hmm, i would expect the emptyN to assign real undefs to the
    elements. the 1 version should assign a real one to the first
    slot. there is a way to check for this (i recall with pseudohashes this
    was important and maybe defined will help somehow) afaik. for sure some
    devel:: module will be able to peek in and tell you what is there.

    uri

    --
    Uri Guttman ------ -------- http://www.stemsystems.com
    --Perl Consulting, Stem Development, Systems Architecture, Design and Coding-
    Search or Offer Perl Jobs ---------------------------- http://jobs.perl.org
     
    Uri Guttman, Aug 16, 2006
    #7
  8. Dr.Ruud wrote:

    > I still wish there were a construct that would deliver as many
    > <constant>s as requested.
    > Something like C<1...undef> maybe, but no: that would break existing
    > code.


    The whole design of the internals of Perl5 does not lend itself to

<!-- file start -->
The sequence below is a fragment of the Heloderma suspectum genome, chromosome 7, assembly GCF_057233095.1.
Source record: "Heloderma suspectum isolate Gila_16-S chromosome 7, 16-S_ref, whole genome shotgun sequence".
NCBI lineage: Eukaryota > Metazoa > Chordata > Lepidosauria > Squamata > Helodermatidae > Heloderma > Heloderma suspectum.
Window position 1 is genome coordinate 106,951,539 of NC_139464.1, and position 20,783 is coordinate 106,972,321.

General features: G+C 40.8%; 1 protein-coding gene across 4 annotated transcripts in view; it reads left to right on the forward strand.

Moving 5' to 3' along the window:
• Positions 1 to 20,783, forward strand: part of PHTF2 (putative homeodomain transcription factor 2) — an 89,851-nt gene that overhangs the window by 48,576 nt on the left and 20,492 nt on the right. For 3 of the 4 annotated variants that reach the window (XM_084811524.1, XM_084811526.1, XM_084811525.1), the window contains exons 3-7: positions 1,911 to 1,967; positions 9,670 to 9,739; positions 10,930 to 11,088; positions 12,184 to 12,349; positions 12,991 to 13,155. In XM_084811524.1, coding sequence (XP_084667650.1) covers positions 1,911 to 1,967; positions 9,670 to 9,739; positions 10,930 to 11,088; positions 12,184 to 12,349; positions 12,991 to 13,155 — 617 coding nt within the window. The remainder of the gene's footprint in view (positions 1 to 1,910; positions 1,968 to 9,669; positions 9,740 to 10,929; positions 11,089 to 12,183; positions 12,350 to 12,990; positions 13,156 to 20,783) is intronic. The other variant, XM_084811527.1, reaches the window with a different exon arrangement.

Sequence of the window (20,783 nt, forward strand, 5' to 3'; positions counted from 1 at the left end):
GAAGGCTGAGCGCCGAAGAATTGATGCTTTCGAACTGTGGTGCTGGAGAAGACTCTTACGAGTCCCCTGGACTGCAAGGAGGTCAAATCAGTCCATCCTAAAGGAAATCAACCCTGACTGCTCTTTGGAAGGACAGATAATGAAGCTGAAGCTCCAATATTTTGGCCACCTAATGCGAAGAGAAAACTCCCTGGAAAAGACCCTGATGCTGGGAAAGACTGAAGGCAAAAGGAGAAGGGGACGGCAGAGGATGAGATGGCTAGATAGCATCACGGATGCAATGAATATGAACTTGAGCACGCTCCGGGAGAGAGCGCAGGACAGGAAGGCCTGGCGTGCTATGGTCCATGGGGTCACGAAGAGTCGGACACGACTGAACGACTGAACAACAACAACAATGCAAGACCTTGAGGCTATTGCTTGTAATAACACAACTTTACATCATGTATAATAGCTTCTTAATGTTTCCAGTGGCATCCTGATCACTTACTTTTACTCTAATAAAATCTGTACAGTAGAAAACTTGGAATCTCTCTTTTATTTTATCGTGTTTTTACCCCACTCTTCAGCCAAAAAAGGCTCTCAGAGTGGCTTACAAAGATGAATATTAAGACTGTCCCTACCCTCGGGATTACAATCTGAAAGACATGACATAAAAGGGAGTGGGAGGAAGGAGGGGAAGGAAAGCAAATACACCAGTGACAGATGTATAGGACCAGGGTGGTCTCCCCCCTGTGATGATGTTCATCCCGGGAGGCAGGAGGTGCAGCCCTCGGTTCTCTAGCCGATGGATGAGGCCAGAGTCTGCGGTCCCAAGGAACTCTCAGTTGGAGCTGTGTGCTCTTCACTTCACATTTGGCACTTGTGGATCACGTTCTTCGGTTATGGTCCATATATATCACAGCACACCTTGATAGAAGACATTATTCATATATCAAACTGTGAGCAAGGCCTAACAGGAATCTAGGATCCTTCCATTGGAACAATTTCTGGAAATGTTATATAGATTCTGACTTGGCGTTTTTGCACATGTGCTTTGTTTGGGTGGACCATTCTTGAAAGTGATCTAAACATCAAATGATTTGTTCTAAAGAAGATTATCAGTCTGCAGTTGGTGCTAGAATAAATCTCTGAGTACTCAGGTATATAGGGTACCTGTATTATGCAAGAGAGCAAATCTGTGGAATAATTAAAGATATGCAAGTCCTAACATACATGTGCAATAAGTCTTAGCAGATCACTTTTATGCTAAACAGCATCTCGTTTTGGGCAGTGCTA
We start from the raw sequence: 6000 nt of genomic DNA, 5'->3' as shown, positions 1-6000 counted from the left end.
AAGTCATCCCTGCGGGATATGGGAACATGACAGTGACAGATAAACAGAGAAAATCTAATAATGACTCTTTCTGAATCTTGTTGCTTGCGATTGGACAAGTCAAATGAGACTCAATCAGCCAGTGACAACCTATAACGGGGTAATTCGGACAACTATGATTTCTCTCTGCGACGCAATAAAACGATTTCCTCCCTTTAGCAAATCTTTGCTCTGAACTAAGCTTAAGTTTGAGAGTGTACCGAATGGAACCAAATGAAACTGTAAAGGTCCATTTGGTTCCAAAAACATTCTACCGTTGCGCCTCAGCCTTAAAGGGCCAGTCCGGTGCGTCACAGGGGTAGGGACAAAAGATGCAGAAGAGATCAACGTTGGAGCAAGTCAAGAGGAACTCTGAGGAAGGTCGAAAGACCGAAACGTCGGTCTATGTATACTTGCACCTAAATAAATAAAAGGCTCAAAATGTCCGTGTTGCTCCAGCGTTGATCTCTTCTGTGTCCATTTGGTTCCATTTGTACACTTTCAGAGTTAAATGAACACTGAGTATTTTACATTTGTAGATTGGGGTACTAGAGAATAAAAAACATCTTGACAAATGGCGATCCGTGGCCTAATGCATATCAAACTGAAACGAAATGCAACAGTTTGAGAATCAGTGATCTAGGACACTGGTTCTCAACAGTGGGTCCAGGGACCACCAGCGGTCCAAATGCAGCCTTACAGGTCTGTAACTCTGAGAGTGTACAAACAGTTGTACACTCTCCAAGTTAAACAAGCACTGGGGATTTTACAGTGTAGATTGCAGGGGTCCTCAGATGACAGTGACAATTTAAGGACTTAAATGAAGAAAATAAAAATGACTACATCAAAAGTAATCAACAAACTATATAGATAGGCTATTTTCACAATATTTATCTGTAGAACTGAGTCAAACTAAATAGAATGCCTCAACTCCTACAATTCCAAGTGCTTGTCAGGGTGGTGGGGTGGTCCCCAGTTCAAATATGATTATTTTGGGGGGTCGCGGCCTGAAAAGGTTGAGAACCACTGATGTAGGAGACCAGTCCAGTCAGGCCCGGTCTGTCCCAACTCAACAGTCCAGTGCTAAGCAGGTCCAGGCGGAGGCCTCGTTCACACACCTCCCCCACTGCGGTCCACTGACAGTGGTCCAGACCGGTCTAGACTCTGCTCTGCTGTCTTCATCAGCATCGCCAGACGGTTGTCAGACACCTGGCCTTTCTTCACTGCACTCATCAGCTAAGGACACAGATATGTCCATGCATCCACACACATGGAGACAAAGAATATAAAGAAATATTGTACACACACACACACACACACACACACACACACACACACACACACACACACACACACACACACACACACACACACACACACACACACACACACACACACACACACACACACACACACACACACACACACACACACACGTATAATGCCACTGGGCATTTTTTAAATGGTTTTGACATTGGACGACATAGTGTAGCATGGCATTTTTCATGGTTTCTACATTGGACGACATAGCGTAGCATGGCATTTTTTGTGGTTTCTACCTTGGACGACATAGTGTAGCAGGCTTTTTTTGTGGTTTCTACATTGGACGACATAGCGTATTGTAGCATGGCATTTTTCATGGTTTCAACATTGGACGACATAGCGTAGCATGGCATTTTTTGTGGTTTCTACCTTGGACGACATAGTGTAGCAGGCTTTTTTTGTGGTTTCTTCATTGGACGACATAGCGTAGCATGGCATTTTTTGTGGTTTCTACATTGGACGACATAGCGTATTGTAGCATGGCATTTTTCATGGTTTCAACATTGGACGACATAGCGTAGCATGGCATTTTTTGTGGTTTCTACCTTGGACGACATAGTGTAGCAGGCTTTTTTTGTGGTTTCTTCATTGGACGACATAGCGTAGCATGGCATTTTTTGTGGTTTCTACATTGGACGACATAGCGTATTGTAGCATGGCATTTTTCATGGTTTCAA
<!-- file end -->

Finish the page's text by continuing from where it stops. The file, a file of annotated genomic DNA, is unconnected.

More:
infinite lists. To handle infinite lists you need lazy evaluation
    which is a radical overhall of how a language words.

    Perl6 is just such a radical overhaul and, no coincidently, has lazy
    evaluation to support infinte lists.
     
    Brian McCauley, Aug 16, 2006
    #8
  9. Dr.Ruud

    Dr.Ruud Guest

    Uri Guttman schreef:
    > Ruud:


    >> empty => sub { my %a ; @a{ @list } = () },
    >> empty1 => sub { my %a ; @a{ @list } = (undef) },
    >> emptyN => sub { my %a ; @a{ @list } = (undef) x @list },


    Rate mapE mapB list for range rept emptyN empty
    empty1
    mapE
    534/s# -- -0% -30% -38% -47% -47% -56% -65% -66%
    mapB 534/s#
    0% -- -30% -38% -47% -47% -56% -65% -66%
    list 763/s 43%
    43% -- -11% -24% -25% -38% -50% -51%
    for 862/s# 62% 61%
    13% -- -15% -15% -30% -44% -45%
    range 1009/s 89% 89% 32%
    17% -- -1% -18% -34% -35%
    rept 1016/s# 90% 90% 33% 18%
    1% -- -17% -34% -35%
    emptyN 1225/s 130% 129% 61% 42% 21%
    21% -- -20% -21%
    empty 1530/s 187% 186% 100% 78% 52% 51%
    25% -- -2%
    empty1 1556/s 192% 191% 104% 81% 54% 53% 27%
    2% --